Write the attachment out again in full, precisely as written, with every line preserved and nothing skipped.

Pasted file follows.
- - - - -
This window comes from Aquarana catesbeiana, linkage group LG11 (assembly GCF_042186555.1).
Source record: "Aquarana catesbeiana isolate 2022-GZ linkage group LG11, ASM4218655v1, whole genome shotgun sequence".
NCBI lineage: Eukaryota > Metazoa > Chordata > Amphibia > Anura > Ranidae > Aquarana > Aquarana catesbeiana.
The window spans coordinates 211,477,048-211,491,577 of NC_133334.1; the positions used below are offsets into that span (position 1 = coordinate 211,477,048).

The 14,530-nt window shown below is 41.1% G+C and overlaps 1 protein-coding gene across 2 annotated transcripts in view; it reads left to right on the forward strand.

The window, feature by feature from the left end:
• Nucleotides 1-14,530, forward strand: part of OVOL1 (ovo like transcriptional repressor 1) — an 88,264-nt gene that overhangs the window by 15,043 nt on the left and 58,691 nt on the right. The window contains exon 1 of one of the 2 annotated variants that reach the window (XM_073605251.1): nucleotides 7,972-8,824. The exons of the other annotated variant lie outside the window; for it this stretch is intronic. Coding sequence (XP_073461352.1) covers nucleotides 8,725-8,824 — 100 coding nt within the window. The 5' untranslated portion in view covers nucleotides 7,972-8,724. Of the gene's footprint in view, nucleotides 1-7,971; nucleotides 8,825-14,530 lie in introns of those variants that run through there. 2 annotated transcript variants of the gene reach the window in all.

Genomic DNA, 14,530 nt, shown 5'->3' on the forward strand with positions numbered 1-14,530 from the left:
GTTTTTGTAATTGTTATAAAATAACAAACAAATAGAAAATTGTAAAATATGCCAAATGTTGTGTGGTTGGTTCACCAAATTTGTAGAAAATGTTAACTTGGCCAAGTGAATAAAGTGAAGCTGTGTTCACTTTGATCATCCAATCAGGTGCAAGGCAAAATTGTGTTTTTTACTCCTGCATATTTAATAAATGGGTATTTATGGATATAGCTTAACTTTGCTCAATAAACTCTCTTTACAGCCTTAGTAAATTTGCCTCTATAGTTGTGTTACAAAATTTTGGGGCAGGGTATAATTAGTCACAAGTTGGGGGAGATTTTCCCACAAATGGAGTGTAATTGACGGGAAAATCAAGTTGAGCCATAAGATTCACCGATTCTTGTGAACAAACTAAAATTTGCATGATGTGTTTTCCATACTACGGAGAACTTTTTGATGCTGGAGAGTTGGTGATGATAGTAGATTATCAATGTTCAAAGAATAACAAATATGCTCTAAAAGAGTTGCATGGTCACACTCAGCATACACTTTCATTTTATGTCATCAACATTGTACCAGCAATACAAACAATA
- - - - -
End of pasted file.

This window comes from Aquarana catesbeiana, linkage group LG11 (assembly GCF_042186555.1).
Source record: "Aquarana catesbeiana isolate 2022-GZ linkage group LG11, ASM4218655v1, whole genome shotgun sequence".
NCBI lineage: Eukaryota > Metazoa > Chordata > Amphibia > Anura > Ranidae > Aquarana > Aquarana catesbeiana.
The window spans coordinates 211,477,048-211,491,577 of NC_133334.1; the positions used below are offsets into that span (position 1 = coordinate 211,477,048).

The 14,530-nt window shown below is 41.1% G+C and overlaps 1 protein-coding gene across 2 annotated transcripts in view; it reads left to right on the forward strand.

The window, feature by feature from the left end:
• Nucleotides 1-14,530, forward strand: part of OVOL1 (ovo like transcriptional repressor 1) — an 88,264-nt gene that overhangs the window by 15,043 nt on the left and 58,691 nt on the right. The window contains exon 1 of one of the 2 annotated variants that reach the window (XM_073605251.1): nucleotides 7,972-8,824. The exons of the other annotated variant lie outside the window; for it this stretch is intronic. Coding sequence (XP_073461352.1) covers nucleotides 8,725-8,824 — 100 coding nt within the window. The 5' untranslated portion in view covers nucleotides 7,972-8,724. Of the gene's footprint in view, nucleotides 1-7,971; nucleotides 8,825-14,530 lie in introns of those variants that run through there. 2 annotated transcript variants of the gene reach the window in all.

Genomic DNA, 14,530 nt, shown 5'->3' on the forward strand with positions numbered 1-14,530 from the left:
GTTTTTGTAATTGTTATAAAATAACAAACAAATAGAAAATTGTAAAATATGCCAAATGTTGTGTGGTTGGTTCACCAAATTTGTAGAAAATGTTAACTTGGCCAAGTGAATAAAGTGAAGCTGTGTTCACTTTGATCATCCAATCAGGTGCAAGGCAAAATTGTGTTTTTTACTCCTGCATATTTAATAAATGGGTATTTATGGATATAGCTTAACTTTGCTCAATAAACTCTCTTTACAGCCTTAGTAAATTTGCCTCTATAGTTGTGTTACAAAATTTTGGGGCAGGGTATAATTAGTCACAAGTTGGGGGAGATTTTCCCACAAATGGAGTGTAATTGACGGGAAAATCAAGTTGAGCCATAAGATTCACCGATTCTTGTGAACAAACTAAAATTTGCATGATGTGTTTTCCATACTACGGAGAACTTTTTGATGCTGGAGAGTTGGTGATGATAGTAGATTATCAATGTTCAAAGAATAACAAATATGCTCTAAAAGAGTTGCATGGTCACACTCAGCATACACTTTCATTTTATGTCATCAACATTGTACCAGCAATACAAACAATA